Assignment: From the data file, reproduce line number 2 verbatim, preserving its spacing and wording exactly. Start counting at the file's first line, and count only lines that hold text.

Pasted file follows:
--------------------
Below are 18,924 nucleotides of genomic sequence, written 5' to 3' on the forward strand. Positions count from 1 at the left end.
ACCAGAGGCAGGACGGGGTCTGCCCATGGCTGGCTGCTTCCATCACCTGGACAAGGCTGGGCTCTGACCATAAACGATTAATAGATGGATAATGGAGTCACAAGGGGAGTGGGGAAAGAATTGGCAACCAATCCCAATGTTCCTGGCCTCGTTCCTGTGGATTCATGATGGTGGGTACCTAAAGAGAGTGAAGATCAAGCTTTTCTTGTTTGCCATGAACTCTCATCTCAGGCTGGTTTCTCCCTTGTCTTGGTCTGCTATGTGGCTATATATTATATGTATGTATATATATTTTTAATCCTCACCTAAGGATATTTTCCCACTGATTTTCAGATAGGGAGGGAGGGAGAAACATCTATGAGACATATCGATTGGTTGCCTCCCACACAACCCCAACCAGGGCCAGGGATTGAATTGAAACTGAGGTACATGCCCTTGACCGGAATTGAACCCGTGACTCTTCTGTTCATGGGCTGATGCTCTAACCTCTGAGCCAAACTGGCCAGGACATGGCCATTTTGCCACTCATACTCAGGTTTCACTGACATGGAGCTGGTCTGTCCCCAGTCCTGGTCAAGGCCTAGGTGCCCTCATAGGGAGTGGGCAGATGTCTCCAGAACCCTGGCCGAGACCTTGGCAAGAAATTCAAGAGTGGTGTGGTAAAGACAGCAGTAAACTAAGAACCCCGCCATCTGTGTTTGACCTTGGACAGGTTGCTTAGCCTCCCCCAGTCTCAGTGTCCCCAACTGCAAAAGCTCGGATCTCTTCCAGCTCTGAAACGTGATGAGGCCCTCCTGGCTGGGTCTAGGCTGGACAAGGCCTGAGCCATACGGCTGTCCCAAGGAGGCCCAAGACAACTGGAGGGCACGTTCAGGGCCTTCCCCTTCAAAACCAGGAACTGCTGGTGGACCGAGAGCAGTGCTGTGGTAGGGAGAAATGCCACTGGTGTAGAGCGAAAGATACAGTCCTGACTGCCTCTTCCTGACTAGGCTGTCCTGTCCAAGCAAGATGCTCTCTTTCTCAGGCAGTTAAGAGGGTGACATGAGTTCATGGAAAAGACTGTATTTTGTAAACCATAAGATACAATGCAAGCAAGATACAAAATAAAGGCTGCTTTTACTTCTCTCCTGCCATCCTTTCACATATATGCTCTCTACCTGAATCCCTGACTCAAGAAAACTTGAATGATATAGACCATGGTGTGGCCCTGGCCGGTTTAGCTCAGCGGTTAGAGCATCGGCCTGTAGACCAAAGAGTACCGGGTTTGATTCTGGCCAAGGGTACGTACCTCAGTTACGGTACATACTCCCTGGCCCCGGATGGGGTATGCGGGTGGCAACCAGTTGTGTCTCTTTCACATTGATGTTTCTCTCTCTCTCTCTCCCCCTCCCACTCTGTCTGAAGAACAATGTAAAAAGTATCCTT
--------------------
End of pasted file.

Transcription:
ACCAGAGGCAGGACGGGGTCTGCCCATGGCTGGCTGCTTCCATCACCTGGACAAGGCTGGGCTCTGACCATAAACGATTAATAGATGGATAATGGAGTCACAAGGGGAGTGGGGAAAGAATTGGCAACCAATCCCAATGTTCCTGGCCTCGTTCCTGTGGATTCATGATGGTGGGTACCTAAAGAGAGTGAAGATCAAGCTTTTCTTGTTTGCCATGAACTCTCATCTCAGGCTGGTTTCTCCCTTGTCTTGGTCTGCTATGTGGCTATATATTATATGTATGTATATATATTTTTAATCCTCACCTAAGGATATTTTCCCACTGATTTTCAGATAGGGAGGGAGGGAGAAACATCTATGAGACATATCGATTGGTTGCCTCCCACACAACCCCAACCAGGGCCAGGGATTGAATTGAAACTGAGGTACATGCCCTTGACCGGAATTGAACCCGTGACTCTTCTGTTCATGGGCTGATGCTCTAACCTCTGAGCCAAACTGGCCAGGACATGGCCATTTTGCCACTCATACTCAGGTTTCACTGACATGGAGCTGGTCTGTCCCCAGTCCTGGTCAAGGCCTAGGTGCCCTCATAGGGAGTGGGCAGATGTCTCCAGAACCCTGGCCGAGACCTTGGCAAGAAATTCAAGAGTGGTGTGGTAAAGACAGCAGTAAACTAAGAACCCCGCCATCTGTGTTTGACCTTGGACAGGTTGCTTAGCCTCCCCCAGTCTCAGTGTCCCCAACTGCAAAAGCTCGGATCTCTTCCAGCTCTGAAACGTGATGAGGCCCTCCTGGCTGGGTCTAGGCTGGACAAGGCCTGAGCCATACGGCTGTCCCAAGGAGGCCCAAGACAACTGGAGGGCACGTTCAGGGCCTTCCCCTTCAAAACCAGGAACTGCTGGTGGACCGAGAGCAGTGCTGTGGTAGGGAGAAATGCCACTGGTGTAGAGCGAAAGATACAGTCCTGACTGCCTCTTCCTGACTAGGCTGTCCTGTCCAAGCAAGATGCTCTCTTTCTCAGGCAGTTAAGAGGGTGACATGAGTTCATGGAAAAGACTGTATTTTGTAAACCATAAGATACAATGCAAGCAAGATACAAAATAAAGGCTGCTTTTACTTCTCTCCTGCCATCCTTTCACATATATGCTCTCTACCTGAATCCCTGACTCAAGAAAACTTGAATGATATAGACCATGGTGTGGCCCTGGCCGGTTTAGCTCAGCGGTTAGAGCATCGGCCTGTAGACCAAAGAGTACCGGGTTTGATTCTGGCCAAGGGTACGTACCTCAGTTACGGTACATACTCCCTGGCCCCGGATGGGGTATGCGGGTGGCAACCAGTTGTGTCTCTTTCACATTGATGTTTCTCTCTCTCTCTCTCCCCCTCCCACTCTGTCTGAAGAACAATGTAAAAAGTATCCTT